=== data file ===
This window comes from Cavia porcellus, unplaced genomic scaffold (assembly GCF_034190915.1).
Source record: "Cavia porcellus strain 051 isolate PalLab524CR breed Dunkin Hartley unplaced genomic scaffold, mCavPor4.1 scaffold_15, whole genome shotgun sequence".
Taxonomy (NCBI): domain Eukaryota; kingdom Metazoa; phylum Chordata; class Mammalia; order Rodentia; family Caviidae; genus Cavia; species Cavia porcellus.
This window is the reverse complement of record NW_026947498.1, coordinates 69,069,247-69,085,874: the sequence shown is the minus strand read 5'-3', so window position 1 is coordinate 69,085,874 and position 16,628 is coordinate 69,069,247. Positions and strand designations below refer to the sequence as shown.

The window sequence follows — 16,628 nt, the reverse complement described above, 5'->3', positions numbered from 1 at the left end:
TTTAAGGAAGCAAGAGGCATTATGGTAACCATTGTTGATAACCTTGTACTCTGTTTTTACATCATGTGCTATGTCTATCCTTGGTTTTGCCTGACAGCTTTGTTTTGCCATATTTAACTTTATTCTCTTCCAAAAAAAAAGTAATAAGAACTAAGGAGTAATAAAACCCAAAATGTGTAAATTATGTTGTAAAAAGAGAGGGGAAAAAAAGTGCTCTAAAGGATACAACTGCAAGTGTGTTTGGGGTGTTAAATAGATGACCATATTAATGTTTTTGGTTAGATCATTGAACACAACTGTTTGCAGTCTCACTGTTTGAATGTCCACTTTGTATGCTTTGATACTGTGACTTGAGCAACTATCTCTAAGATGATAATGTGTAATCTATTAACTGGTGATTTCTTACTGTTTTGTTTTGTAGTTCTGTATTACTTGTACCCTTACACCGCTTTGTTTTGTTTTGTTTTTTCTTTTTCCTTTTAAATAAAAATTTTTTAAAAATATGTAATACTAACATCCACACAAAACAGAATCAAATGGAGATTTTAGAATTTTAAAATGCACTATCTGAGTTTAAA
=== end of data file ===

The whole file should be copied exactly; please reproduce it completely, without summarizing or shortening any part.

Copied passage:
This window comes from Cavia porcellus, unplaced genomic scaffold (assembly GCF_034190915.1).
Source record: "Cavia porcellus strain 051 isolate PalLab524CR breed Dunkin Hartley unplaced genomic scaffold, mCavPor4.1 scaffold_15, whole genome shotgun sequence".
Taxonomy (NCBI): domain Eukaryota; kingdom Metazoa; phylum Chordata; class Mammalia; order Rodentia; family Caviidae; genus Cavia; species Cavia porcellus.
This window is the reverse complement of record NW_026947498.1, coordinates 69,069,247-69,085,874: the sequence shown is the minus strand read 5'-3', so window position 1 is coordinate 69,085,874 and position 16,628 is coordinate 69,069,247. Positions and strand designations below refer to the sequence as shown.

The window sequence follows — 16,628 nt, the reverse complement described above, 5'->3', positions numbered from 1 at the left end:
TTTAAGGAAGCAAGAGGCATTATGGTAACCATTGTTGATAACCTTGTACTCTGTTTTTACATCATGTGCTATGTCTATCCTTGGTTTTGCCTGACAGCTTTGTTTTGCCATATTTAACTTTATTCTCTTCCAAAAAAAAAGTAATAAGAACTAAGGAGTAATAAAACCCAAAATGTGTAAATTATGTTGTAAAAAGAGAGGGGAAAAAAAGTGCTCTAAAGGATACAACTGCAAGTGTGTTTGGGGTGTTAAATAGATGACCATATTAATGTTTTTGGTTAGATCATTGAACACAACTGTTTGCAGTCTCACTGTTTGAATGTCCACTTTGTATGCTTTGATACTGTGACTTGAGCAACTATCTCTAAGATGATAATGTGTAATCTATTAACTGGTGATTTCTTACTGTTTTGTTTTGTAGTTCTGTATTACTTGTACCCTTACACCGCTTTGTTTTGTTTTGTTTTTTCTTTTTCCTTTTAAATAAAAATTTTTTAAAAATATGTAATACTAACATCCACACAAAACAGAATCAAATGGAGATTTTAGAATTTTAAAATGCACTATCTGAGTTTAAA